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Condoleezza Rice says "we have to do everything we can to convince" Putin that he is wrong on Ukraine

Condoleezza Rice on U.S. aid to Ukraine
Condoleezza Rice says "we have to do everything we can to convince" Putin that he is wrong on Ukraine 08:56

Washington — Former Secretary of State Condoleezza Rice said Sunday that the United States has to do "everything we can to convince" Russian President Vladimir Putin that he is wrong in his belief that he will be victorious in his war with Ukraine.

"Vladimir Putin seems to believe the time is not on the Ukrainian side. He believes if he throws in the Russian way of war, mass at the problem, poor boys from Dagestan, who are just kind of cannon fodder, if he engages in terrorist activities against the Ukrainian population, he'll wear the Ukrainians down, he'll wear us down, he'll wear the Europeans down," Rice told "Face the Nation" in an interview. "I don't think that's right, but we have to do everything that we can to convince him that it is indeed wrong."

It has been roughly one year since Putin launched his full-scale invasion of Ukraine, across which more than 7,199 Ukrainian civilians have been killed and 11,756 have been injured, according to data from the United Nations. More than 8 million Ukrainians have fled their country and become refugees across Europe, according to U.N. data, and another 5.3 million are estimated to be internally displaced within Ukraine.

Over the course of the war, the U.S. has been the largest provider of aid to Ukraine, with the government committing more than $29.8 billion in military assistance from Jan. 24, 2022, through February 2023. 

Former Secretary of State Condoleezza Rice on "Face the Nation" on Sunday, Feb. 26, 2023. CBS News

While President Biden pledged the U.S. would continue to stand with Ukraine, and made a secret visit to Kyiv on Monday in a show of support, some Republicans in Congress and potential 2024 GOP presidential candidates, such as Florida Gov. Ron DeSantis, have suggested the U.S. should pull back funding. 

But looking ahead to the 2024 presidential race, Rice said it's important that whoever mounts a bid for the White House "understands the essence of this conflict."

"The fact that we are defending not just Ukrainian independence, but we are defending a rules-based system that says might doesn't make right, you can't just extinguish your neighbor," she said. "And oh, by the way, for those who would say, 'Oh, we ought to be concentrating on the Indo-Pacific, because China is really our adversary,' Xi Jinping is telling you what he thinks about that because he is not only watching what is going on in Ukraine, according to our intelligence, apparently, he's even considering getting in on the side of the Russians."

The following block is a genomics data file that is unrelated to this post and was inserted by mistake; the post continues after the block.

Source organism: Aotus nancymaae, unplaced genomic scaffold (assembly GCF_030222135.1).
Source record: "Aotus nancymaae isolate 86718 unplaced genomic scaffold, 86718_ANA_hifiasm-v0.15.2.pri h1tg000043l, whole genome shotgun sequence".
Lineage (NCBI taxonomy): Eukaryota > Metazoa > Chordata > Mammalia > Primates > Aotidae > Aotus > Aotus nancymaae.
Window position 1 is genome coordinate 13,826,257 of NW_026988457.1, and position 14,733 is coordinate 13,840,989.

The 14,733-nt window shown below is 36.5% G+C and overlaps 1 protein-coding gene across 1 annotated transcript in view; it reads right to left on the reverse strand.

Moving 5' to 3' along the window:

In a message to possible presidential candidates in the next election, Rice urged them to "be careful what you say."

"If the American people see a world in which Vladimir Putin and Xi Jinping have won this engagement, this first volley, if you will, in the largest strategic picture, and they see that Ukrainian independence has been extinguished, and they know that the United States could have done something about it, I don't think that's going to be a very good message for a future president to have to deliver," she said. "Because that problem will come to his desk or her desk. And I just say, just remember dates 1914, 1941, 2001, these conflicts always come home."

In assessing the Biden administration's policies on Ukraine, Rice said she believes they are in the "right direction," and stressed that it's crucial for the U.S. to support the country, and do so as part of a coalition of nations as has been formed with European and NATO allies. 

But Rice encouraged the Biden administration to better anticipate what the Ukrainians needs will be to continue fighting back against Russia's aggression.

"I do think we sometimes seem to be a little bit behind in what we provide to the Ukrainians," she said. "So we were not going to provide air defenses and then we did tanks and armor, and now we have. And so, if I could say one thing, to perhaps just to anticipate a little bit better, what the Ukrainians are going to need, because it takes a long time to supply."

Rice acknowledged there are issues with stockpiles and U.S. defense capabilities, as it's unlikely "anybody expected to be fighting a land war in Europe," but said accelerating what is provided to Ukraine can be helpful. 

"I think the idea that you anticipate and therefore perhaps you start the training before it's going to be necessary to send that equipment," she said. "The one thing we know, is that this war keeps evolving, and you have to try to evolve a little bit ahead of it."

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